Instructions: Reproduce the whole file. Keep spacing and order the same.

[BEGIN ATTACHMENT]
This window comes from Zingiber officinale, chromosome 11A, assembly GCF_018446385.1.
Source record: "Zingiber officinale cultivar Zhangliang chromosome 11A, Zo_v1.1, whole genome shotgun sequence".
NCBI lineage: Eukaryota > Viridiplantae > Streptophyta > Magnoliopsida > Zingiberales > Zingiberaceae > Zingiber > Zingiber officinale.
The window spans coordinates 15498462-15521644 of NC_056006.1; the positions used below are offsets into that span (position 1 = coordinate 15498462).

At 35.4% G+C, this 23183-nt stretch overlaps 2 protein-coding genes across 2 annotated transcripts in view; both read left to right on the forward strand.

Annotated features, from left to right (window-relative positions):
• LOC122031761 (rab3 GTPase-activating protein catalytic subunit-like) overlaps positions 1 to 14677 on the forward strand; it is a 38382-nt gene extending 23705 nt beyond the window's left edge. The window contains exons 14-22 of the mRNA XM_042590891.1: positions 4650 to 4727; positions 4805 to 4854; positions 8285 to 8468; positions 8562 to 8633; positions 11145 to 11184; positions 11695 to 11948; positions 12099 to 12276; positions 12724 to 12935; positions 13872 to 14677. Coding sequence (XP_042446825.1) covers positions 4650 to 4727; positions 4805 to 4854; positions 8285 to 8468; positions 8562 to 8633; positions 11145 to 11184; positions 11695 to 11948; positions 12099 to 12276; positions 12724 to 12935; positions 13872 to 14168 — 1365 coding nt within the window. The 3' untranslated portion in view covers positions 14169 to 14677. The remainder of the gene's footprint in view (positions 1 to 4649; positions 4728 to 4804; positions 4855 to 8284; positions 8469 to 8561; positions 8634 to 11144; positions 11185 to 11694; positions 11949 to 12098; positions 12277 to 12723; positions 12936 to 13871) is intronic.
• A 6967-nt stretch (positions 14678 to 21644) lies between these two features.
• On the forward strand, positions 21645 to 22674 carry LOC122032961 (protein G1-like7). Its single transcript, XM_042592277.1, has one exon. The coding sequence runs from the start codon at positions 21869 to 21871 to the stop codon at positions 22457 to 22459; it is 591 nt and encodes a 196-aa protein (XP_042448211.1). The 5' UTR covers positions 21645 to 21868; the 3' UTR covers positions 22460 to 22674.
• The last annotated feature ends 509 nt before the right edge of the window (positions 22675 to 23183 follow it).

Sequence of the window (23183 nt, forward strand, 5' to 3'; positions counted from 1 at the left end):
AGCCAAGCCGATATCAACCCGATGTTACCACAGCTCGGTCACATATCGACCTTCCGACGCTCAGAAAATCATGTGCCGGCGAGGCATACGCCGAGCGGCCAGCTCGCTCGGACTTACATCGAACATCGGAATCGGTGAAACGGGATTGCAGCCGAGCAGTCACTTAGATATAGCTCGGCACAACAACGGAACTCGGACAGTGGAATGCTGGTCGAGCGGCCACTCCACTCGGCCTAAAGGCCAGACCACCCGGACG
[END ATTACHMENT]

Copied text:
This window comes from Zingiber officinale, chromosome 11A, assembly GCF_018446385.1.
Source record: "Zingiber officinale cultivar Zhangliang chromosome 11A, Zo_v1.1, whole genome shotgun sequence".
NCBI lineage: Eukaryota > Viridiplantae > Streptophyta > Magnoliopsida > Zingiberales > Zingiberaceae > Zingiber > Zingiber officinale.
The window spans coordinates 15498462-15521644 of NC_056006.1; the positions used below are offsets into that span (position 1 = coordinate 15498462).

At 35.4% G+C, this 23183-nt stretch overlaps 2 protein-coding genes across 2 annotated transcripts in view; both read left to right on the forward strand.

Annotated features, from left to right (window-relative positions):
• LOC122031761 (rab3 GTPase-activating protein catalytic subunit-like) overlaps positions 1 to 14677 on the forward strand; it is a 38382-nt gene extending 23705 nt beyond the window's left edge. The window contains exons 14-22 of the mRNA XM_042590891.1: positions 4650 to 4727; positions 4805 to 4854; positions 8285 to 8468; positions 8562 to 8633; positions 11145 to 11184; positions 11695 to 11948; positions 12099 to 12276; positions 12724 to 12935; positions 13872 to 14677. Coding sequence (XP_042446825.1) covers positions 4650 to 4727; positions 4805 to 4854; positions 8285 to 8468; positions 8562 to 8633; positions 11145 to 11184; positions 11695 to 11948; positions 12099 to 12276; positions 12724 to 12935; positions 13872 to 14168 — 1365 coding nt within the window. The 3' untranslated portion in view covers positions 14169 to 14677. The remainder of the gene's footprint in view (positions 1 to 4649; positions 4728 to 4804; positions 4855 to 8284; positions 8469 to 8561; positions 8634 to 11144; positions 11185 to 11694; positions 11949 to 12098; positions 12277 to 12723; positions 12936 to 13871) is intronic.
• A 6967-nt stretch (positions 14678 to 21644) lies between these two features.
• On the forward strand, positions 21645 to 22674 carry LOC122032961 (protein G1-like7). Its single transcript, XM_042592277.1, has one exon. The coding sequence runs from the start codon at positions 21869 to 21871 to the stop codon at positions 22457 to 22459; it is 591 nt and encodes a 196-aa protein (XP_042448211.1). The 5' UTR covers positions 21645 to 21868; the 3' UTR covers positions 22460 to 22674.
• The last annotated feature ends 509 nt before the right edge of the window (positions 22675 to 23183 follow it).

Sequence of the window (23183 nt, forward strand, 5' to 3'; positions counted from 1 at the left end):
AGCCAAGCCGATATCAACCCGATGTTACCACAGCTCGGTCACATATCGACCTTCCGACGCTCAGAAAATCATGTGCCGGCGAGGCATACGCCGAGCGGCCAGCTCGCTCGGACTTACATCGAACATCGGAATCGGTGAAACGGGATTGCAGCCGAGCAGTCACTTAGATATAGCTCGGCACAACAACGGAACTCGGACAGTGGAATGCTGGTCGAGCGGCCACTCCACTCGGCCTAAAGGCCAGACCACCCGGACG